De Lozey has been targeted by pensions unlocking companies through unsolicited texts, and warns people to stay clear of companies that cold call.

She recalled one independent financial adviser who was cold called. He did not tell the company he worked in finance, and they told him if he did not unlock his pension now he would end up owing the pension company money in retirement – a situation that could never happen.

‘The scams we are seeing are highly organised, run by professional people with credibility who have worked in finance and have good contacts. Some of these people are very clever – they may be selling things that sail close to the wind and target unsophisticated investors,’ she said.
Later-life victim

One of the problems with pension fraud is that people are often unaware they are the victim of a scam until they come to retire years down the line, when the fraudsters are long gone.

‘We suspect there are many pension fraud schemes, and many people will be unaware they are victims of crime. They will not know they are victims until 15 years down the line when they try to drawdown their pension and realise their fund has been dissipated,’ de Lozey said.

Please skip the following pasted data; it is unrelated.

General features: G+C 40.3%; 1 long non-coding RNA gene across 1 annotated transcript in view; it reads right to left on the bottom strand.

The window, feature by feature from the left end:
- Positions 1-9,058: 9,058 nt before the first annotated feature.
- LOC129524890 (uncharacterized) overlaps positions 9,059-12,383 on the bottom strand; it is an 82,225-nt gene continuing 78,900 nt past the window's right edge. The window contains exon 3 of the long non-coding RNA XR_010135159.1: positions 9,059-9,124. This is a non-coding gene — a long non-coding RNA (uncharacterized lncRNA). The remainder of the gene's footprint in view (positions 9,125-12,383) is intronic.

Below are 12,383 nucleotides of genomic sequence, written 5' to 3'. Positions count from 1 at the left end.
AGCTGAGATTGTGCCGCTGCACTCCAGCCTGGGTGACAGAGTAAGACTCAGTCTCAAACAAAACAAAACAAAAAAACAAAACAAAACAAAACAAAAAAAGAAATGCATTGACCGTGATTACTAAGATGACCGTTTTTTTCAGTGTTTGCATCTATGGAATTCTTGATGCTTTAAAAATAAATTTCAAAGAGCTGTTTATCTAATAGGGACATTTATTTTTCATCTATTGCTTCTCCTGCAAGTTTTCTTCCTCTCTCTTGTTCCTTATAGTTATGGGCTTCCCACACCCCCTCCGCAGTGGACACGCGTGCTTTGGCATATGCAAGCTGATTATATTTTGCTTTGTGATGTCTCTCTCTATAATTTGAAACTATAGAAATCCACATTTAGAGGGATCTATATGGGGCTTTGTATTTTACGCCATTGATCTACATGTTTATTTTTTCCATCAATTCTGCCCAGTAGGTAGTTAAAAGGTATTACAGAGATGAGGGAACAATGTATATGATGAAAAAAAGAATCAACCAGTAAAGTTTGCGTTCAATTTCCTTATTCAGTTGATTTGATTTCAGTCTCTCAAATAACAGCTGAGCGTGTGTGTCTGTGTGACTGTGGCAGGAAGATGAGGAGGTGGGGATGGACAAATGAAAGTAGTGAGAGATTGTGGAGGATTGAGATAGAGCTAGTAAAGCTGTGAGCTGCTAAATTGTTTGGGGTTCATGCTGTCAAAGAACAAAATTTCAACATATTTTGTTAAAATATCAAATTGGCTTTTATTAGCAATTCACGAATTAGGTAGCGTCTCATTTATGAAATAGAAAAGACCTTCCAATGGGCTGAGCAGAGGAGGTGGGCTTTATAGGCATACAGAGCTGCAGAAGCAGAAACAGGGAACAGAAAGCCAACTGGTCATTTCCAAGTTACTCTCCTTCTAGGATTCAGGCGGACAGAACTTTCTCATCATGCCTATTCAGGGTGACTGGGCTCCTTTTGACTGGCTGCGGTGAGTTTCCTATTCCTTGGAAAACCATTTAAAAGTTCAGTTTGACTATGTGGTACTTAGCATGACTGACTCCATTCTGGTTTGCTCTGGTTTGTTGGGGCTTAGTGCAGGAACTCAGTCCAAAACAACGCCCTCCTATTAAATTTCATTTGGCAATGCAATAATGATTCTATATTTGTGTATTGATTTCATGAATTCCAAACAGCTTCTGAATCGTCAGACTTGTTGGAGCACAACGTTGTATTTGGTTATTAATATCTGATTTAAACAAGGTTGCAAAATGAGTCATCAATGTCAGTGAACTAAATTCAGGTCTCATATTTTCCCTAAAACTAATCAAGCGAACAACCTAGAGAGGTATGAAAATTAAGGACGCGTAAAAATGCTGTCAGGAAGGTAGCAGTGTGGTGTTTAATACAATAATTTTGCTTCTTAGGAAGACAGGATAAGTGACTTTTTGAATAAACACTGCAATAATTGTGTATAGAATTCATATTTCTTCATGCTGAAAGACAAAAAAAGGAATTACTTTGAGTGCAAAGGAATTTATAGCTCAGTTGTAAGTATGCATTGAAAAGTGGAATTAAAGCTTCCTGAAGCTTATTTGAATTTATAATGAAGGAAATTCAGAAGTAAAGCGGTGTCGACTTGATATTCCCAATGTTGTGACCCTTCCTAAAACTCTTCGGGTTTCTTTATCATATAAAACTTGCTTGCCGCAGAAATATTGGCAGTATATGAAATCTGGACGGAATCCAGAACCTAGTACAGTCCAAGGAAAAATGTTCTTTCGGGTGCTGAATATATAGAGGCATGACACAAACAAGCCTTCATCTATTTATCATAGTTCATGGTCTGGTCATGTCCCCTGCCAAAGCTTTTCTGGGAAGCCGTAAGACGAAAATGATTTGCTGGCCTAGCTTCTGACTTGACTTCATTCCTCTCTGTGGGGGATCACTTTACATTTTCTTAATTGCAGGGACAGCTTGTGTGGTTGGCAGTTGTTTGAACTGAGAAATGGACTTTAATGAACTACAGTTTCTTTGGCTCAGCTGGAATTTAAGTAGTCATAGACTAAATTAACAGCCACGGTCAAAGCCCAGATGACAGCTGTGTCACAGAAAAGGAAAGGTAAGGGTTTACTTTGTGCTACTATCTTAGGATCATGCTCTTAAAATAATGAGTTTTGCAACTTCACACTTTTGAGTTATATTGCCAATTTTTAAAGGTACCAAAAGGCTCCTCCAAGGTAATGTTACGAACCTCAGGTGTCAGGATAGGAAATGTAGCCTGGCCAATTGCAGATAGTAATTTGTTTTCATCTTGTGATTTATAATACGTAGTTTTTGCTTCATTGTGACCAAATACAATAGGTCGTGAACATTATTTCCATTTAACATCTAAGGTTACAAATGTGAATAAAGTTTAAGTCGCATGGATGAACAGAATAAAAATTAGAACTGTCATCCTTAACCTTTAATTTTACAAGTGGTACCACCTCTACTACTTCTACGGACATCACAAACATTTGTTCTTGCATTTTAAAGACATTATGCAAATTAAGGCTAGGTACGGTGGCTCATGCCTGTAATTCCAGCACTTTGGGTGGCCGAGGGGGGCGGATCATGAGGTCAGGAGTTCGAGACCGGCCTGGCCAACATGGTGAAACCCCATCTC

She added that often victims of fraud feel guilt and embarrassment.
Trust your instincts

The people running pension scams are sophisticated and persuasive, de Lozey warned. Many have a background in financial services and know the jargon.

‘Because pensions are complicated, because there is lots of mystery and jargon, we hand over control and we hand over our money,’ she said. The best advice de Lozey has is to ‘trust your gut’, and if something seems too good to be true then it probably is.

‘Do not be fooled by the suits and flash cars. Do not think of this person as a professional, but as an ordinary person and ask yourself: do you trust them? If we listen to our gut then our instincts do not let us down.’

If you believe you have been targeted by a pension scam contact, Action Fraud.